Amy Corbin has been pursuing Stevie Wonder for years. He’s been on a shortlist, alongside Bruce Springsteen and Radiohead, of acts she has long hoped would agree to headline the Austin City Limits Music Festival. This year Corbin got her man. Wonder, Coldplay and Arcade Fire are among the 130 acts that will draw 75,000 people each day next weekend to Austin’s Zilker Park for the three-day festival’s 10th anniversary.
As the festival’s senior promoter, Corbin spends seven months, starting in October, handpicking, negotiating for, and, ultimately, booking the headliners and the rest of the bill. It’s a dream gig for anybody who spent a semester in college booking the student union, but it can also be stressful.
“Most of the year, every phone call is like asking somebody out on a date,” said 32-year-old Corbin, who has been with C3 Presents, an Austin-based concert promotion and event company, since its inception. “For a lot of that time, there’s definitely a fear of rejection. Every time you have to call somebody back, I’m thinking, ‘Oh boy, it could be a yes or no.’”
These days, plenty of national acts say yes to Corbin, who helped build the festival from a two-day, sixty-act event booked with three weeks’ notice in 2002 to a regular stop for top-tier, stadium-level bands like Pearl Jam, the Dave Matthews Band, and the Eagles. The festival’s clout also propels younger acts like the Kings of Leon and Ray LaMontagne to stardom by exposing them to huge crowds early in their careers. As a result, within the concert industry, Austin City Limits has become widely regarded as one of the “Big Four” music festivals—a class featuring Coachella, Bonnaroo, and Lollapalooza (which is also booked and produced by C3 Presents).
Corbin and C3 Presents’ principal partners—Charles Attal, Charlie Jones, and Charlie Walker—admit that what originally got the festival off the ground was primarily its 2002 licensing agreement to secure the Austin City Limits naming rights from Austin’s PBS affiliate, KLRU, home to the country’s longest-running music television program. And while the festival now includes splashes of dance music and hip-hop (Kanye West headlines this year), Corbin has been careful to largely book within the confines of the television show’s diverse, but well-defined, aesthetic—a mix of rock, country, soul, gospel, Americana, and singer-songwriters.
“In the best of ways, it’s the most mainstream festival out there,” said Michael McDonald, a New York-based manager whose client roster includes LaMontagne, John Mayer, and Sarah McLachlan. “They book with both the history and credibility of the television show in mind and the musical breadth that Austin is known for.”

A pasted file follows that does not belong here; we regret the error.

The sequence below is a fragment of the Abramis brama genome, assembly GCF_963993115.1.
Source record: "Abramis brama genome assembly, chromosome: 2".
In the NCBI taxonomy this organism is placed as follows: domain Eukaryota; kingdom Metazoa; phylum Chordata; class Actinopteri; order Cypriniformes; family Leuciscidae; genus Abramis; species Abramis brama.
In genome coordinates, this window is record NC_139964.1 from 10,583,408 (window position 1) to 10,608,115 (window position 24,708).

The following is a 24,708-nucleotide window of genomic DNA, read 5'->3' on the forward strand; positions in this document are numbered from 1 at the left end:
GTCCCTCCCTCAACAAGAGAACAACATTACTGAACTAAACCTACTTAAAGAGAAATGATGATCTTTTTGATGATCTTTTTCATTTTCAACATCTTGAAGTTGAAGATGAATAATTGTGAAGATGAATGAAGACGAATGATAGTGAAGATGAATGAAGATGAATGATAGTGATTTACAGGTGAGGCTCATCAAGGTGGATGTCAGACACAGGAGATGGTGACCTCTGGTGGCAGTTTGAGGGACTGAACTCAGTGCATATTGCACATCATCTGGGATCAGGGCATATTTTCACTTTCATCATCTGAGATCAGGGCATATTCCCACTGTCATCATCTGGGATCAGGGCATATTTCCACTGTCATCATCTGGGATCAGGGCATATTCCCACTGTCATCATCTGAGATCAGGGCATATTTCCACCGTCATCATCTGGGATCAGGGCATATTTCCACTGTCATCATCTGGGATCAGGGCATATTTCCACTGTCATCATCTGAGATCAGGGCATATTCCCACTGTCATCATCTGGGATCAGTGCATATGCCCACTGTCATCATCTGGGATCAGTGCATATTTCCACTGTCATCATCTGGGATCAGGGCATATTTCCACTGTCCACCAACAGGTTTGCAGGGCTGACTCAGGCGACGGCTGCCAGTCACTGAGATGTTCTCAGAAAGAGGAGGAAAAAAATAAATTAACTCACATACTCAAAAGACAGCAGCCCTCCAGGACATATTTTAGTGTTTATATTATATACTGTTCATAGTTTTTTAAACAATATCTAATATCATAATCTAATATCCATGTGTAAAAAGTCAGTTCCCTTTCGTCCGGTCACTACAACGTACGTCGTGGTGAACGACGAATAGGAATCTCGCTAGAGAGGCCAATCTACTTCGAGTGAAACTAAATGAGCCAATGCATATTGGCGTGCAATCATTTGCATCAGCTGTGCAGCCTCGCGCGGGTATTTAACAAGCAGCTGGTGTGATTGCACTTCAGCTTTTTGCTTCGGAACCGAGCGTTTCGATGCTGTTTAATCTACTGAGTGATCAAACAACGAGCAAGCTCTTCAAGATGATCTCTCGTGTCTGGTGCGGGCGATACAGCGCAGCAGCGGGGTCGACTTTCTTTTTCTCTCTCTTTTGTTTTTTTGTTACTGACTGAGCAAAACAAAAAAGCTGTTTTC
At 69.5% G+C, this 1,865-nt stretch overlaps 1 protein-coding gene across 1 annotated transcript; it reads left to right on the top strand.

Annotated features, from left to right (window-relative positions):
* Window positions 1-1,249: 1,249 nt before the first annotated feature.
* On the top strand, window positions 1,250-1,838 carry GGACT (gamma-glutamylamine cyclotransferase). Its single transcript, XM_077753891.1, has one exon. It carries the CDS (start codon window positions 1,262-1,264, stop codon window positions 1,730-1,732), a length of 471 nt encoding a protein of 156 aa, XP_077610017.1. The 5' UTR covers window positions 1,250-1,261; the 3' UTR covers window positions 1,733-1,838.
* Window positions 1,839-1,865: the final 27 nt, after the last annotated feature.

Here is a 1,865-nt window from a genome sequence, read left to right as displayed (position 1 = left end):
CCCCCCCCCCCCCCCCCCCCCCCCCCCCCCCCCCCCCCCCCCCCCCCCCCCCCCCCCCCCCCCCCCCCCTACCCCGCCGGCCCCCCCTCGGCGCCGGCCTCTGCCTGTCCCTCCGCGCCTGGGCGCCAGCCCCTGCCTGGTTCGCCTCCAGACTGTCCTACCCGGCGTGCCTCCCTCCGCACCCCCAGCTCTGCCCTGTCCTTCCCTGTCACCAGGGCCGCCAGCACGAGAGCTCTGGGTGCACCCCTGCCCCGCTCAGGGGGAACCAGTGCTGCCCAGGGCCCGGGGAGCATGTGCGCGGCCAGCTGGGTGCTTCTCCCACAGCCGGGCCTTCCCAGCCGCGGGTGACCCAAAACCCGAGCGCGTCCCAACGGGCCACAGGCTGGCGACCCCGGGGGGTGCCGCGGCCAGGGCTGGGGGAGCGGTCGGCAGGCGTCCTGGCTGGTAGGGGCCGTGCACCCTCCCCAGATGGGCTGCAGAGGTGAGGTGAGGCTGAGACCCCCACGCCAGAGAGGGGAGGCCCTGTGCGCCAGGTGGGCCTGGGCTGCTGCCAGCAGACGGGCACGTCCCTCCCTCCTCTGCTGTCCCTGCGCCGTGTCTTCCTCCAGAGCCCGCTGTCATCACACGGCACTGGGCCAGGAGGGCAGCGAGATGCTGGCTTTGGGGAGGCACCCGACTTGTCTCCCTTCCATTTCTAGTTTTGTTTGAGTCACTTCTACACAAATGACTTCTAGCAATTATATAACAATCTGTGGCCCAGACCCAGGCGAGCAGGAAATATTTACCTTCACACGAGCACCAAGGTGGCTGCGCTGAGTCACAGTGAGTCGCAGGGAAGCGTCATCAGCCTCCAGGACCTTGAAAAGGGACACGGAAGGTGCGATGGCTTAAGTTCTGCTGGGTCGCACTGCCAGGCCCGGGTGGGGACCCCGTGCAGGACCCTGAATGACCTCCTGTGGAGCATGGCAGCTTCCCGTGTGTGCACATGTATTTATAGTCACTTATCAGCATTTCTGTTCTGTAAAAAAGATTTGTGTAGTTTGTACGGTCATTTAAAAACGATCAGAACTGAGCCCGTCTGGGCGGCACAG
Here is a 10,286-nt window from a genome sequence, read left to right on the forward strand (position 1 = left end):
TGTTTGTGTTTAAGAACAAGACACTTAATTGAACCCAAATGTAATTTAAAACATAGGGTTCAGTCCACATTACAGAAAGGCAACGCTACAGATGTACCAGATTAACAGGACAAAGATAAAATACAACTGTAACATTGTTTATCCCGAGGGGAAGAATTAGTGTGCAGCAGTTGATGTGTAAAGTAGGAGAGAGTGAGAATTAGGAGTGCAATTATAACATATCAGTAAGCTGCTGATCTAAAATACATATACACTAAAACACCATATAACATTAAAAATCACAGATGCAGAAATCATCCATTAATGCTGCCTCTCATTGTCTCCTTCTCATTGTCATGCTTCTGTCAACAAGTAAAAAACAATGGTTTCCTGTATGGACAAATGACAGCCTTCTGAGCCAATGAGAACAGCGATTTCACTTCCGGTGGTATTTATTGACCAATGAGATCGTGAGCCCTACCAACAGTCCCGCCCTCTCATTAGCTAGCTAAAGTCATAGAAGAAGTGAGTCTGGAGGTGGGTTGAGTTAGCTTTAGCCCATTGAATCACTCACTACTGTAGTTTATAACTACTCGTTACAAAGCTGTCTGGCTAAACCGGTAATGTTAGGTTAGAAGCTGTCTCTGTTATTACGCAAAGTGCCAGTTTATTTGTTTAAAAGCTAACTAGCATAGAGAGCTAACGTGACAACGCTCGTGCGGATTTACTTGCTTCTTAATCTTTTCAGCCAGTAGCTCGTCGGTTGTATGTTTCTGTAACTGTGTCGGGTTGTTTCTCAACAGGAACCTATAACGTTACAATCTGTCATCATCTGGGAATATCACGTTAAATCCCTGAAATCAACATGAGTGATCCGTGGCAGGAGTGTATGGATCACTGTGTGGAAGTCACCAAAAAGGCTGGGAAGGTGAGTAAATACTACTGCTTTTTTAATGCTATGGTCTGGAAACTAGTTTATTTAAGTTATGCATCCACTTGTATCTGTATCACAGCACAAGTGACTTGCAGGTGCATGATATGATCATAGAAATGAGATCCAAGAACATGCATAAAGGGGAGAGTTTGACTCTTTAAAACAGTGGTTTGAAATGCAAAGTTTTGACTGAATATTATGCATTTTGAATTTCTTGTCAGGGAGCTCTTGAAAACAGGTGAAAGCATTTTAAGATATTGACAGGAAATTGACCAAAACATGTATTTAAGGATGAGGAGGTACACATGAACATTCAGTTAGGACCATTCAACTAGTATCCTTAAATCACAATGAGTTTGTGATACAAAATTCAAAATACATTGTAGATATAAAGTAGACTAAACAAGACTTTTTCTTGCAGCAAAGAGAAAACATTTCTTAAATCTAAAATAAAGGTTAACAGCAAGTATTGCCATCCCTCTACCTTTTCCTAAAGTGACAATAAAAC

Given ACL’s ascent, Corbin says she now spends less time convincing bands and their representatives that the festival is worth playing. (This year, managers and booking agents representing national acts passed along at least 1,500 submissions for only 130 spots.) Instead, her focus is on finding the right combination of artists who will make festivalgoers feel like they got their money’s worth. Unlike most festivals, the large majority of the three-day passes for ACL traditionally sell out before the lineup is announced, which means fans are putting blind faith in Corbin’s judgment.
“The fact that we almost sell out the festival without a lineup puts a tremendous amount of pressure on us year after year to deliver,” Corbin said. “Obviously, the first year they perceive us to have failed them, it’s the next year that doesn’t sell out.”
Although conventional wisdom suggests that most ticket buyers are only interested in the bands occupying the headlining slots, Corbin said she pays as much, if not more, attention to building ticket value by also stacking talent into the middle of the lineup. This year’s late-afternoon to early-evening slots feature legends like Mavis Staples and Randy Newman, along with three of the hottest young bands of 2011—Foster the People, Young the Giant, and Fitz and The Tantrums.
“She’s become particularly great at knowing a year ahead of time what’s going to be the next year’s buzz band,” said Jackie Nalpant, a booking agent at Paradigm, a talent agency whose acts on this year’s lineup include Newman, the Cold War Kids, and Delta Spirit. “She has great instincts for what will work.”
Nalpant knows the value of landing an act on the lineup. Last year, Gayngs had to cancel its festival appearance after its bus driver left the band in Austin and took its equipment to Tennessee following an argument over rental fees. In a lawsuit against the bus company, a Tennessee jury found in the band’s favor and awarded $270,700 plus interest.
“All the other buyers for the other festivals are in Austin, and knocking one out of the park there has a trickle-down effect,” Nalpant said. “The lawsuit was based on not getting to play ACL, and the jury attached significant monetary value to that loss.”
With the festival so close, Corbin said last-minute cancellations are her only stress, although this year’s unusually strong and long Texas heat wave also concerns her. “All you can do is cross your fingers, hope for another great festival and immediately start thinking about next year,” she said.